Q&A: The Builders and Titans of Our Century

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Former vice chairman of the Chrysler Corporation, Bob Lutz

WALTER ISAACSON, Managing Editor, TIME Magazine, Host: Welcome to the broadcast.

We're in Chicago at the beautiful art institute, and Charlie Rose is on the tarmac in Madison, Wisconsin, where he got stranded by his airplane.

So, I'm WALTER ISAACSON, the managing editor of TIME, and I'm filling in for Charlie Rose this evening.

This is the third in our series of discussions and debates about who are the most important people of our century. In early shows and issues of TIME, you may remember, we looked at the leaders, revolutionaries and politicians, and then we looked at the artists and entertainers.

Tonight we're gonna look at the business people — the builders and the titans of this century.

And with us tonight we have RAY BRADY, the chief economics correspondent of CBS — CBS will be doing a hour-long TV special based on the builders and titans we choose here tonight. We have DARLA MOORE, the very outspoken venture capitalist, banker and the woman that Fortune magazine called "the toughest babe in business"; NORMAN PEARLSTINE, the editor-in-chief of Time Incorporated; Bob Lutz, the former vice chairman of the Chrysler Corporation, who's worked for all three Detroit auto companies as well as BMW and is out with a great new book called Guts—

ROBERT A. LUTZ, Former Vice Chairman of Chrysler Corp., Author of "Guts": Thank you.

WALTER ISAACSON: —and finally GERALDINE LAYBOURNE, who is now the CEO of Oxygen Media, but is the former head of Nickelodeon and ABC Disney Cable.

OK, let's start with television. I mean, a lot people — Sarnoff, Paley, Ted Turner, whatever. If you had to pick the one person who had the most impact on television or the two people who had the most impact on television, tell us who you think it would be.

GERALDINE LAYBOURNE, Chairman & CEO, Oxygen Media: I guess I would pick Bill Paley and Ted Turner. And Bill Paley was really responsible for the invention of the television that we see today.

He innovated the sitcom format, variety shows. He created the best news organization at the time. I won't get into what the best news organization is today.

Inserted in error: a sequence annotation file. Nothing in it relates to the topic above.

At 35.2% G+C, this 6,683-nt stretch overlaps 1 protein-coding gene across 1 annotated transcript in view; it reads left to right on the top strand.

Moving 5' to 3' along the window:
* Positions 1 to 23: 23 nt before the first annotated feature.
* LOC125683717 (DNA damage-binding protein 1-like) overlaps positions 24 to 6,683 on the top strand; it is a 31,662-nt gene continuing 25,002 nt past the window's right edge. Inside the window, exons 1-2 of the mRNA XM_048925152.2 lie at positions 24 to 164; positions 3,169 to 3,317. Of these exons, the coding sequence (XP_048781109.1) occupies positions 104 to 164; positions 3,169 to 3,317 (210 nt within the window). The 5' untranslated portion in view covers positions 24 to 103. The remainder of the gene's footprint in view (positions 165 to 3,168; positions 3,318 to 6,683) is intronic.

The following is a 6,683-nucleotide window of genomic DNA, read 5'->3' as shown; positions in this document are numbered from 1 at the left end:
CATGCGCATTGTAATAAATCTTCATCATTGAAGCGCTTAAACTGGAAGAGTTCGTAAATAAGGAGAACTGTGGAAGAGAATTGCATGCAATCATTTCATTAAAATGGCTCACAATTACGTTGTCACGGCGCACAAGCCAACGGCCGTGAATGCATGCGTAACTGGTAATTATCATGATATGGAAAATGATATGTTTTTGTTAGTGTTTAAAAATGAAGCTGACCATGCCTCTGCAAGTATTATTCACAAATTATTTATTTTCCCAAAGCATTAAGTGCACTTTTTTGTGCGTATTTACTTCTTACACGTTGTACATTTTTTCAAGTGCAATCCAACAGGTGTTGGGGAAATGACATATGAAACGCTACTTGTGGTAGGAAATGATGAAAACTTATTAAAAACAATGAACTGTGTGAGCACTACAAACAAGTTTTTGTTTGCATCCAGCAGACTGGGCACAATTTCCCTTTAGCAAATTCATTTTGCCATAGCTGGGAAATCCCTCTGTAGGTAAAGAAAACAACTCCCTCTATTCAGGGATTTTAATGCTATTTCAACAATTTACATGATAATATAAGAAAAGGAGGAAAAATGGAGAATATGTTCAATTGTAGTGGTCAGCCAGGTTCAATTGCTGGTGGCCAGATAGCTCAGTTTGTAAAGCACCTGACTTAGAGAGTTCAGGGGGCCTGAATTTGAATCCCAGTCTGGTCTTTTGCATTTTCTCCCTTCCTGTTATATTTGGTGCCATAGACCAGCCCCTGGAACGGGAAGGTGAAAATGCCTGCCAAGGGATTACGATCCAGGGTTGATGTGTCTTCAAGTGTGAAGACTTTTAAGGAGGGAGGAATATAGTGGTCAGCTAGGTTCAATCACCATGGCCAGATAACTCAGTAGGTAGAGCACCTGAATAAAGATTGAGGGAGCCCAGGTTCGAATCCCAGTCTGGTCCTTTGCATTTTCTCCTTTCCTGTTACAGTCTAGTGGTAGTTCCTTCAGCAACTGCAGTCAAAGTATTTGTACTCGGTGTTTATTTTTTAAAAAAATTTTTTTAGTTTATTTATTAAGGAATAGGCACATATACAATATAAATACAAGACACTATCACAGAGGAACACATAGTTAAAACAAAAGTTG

But he really set the gold standard, and he set a vision. He was a programmer first. And he was interested in creating a Tiffany network, and he set the bar high, which I think is the obligation of any of us.

WALTER ISAACSON: But, you know, you're speaking like a programmer. You're speaking like a content person.

The person who really created networks— Well, you're nodding, Bob.

ROBERT A. LUTZ, Former Vice Chairman of Chrysler Corp., Author of "Guts": Well, I looked at that same list. And I would look at it from outside the business as being a consumer and also, to some extent — I suppose — a provider of dollars for advertising.

But I would step back, and we have to watch out — as we look at this — that we're not caught up in who is— whom do we remember the best because it's much easier to look at personalities in the last 25 or 30 years than it is to look at people 30 to 50 years ago.

And that's where I would say Sarnoff to me was the— really both— had a major impact in the technological invention of television as well as beginning the pioneering task of popularizing it, and while—

WALTER ISAACSON: And he created networks, too. I mean—

ROBERT A. LUTZ: Yeah, exactly.

WALTER ISAACSON: He was the first person who said, "OK, let's pull it all together as a network.

ROBERT A. LUTZ: Yeah, and that's why I would— I think, as we look at this, we should be careful that we go back to the roots of who started it as opposed to who then built on it.

That would be my argument.

WALTER ISAACSON: Norm, are you—

NORMAN PEARLSTINE, Editor-in-Chief, Time Inc.: Well, at the risk of puffing Ted Turner, I think you have to say — who is now part of Time Warner — that beginning with a dream in CNN, taking it to everyone to try get funding, including the networks, including Time Inc., who turned him down, going off on his own and spending $30 million to establish a franchise that really now is a world brand right up there with Coca-Cola, arguably a better world brand than either CBS or NBC, would make him someone you'd have to pay special attention to.

WALTER ISAACSON: Darla, is there anybody you'd throw in the list here in terms of movies, television, financing of the movies, the business of it?

DARLA MOORE, President, Rainwater Inc.: One thing that strikes me is you talk about the builders of the networks, builders of the ideas, but at the time all this was discovered there were no televisions. There were no television sets.

And so everybody had a wonderful idea about how this new technology could work. But who was going to watch it? And who was going to look at it? And what kind of product was there going exist?

There were no television sets. So, I would go back even further than probably Bob and talk about who provided the capital and the wherewithal that ultimately allowed every American to have one or two television sets 'cause none of this would be of any value was there not the distribution mechanism, such as the TV for the people to watch.

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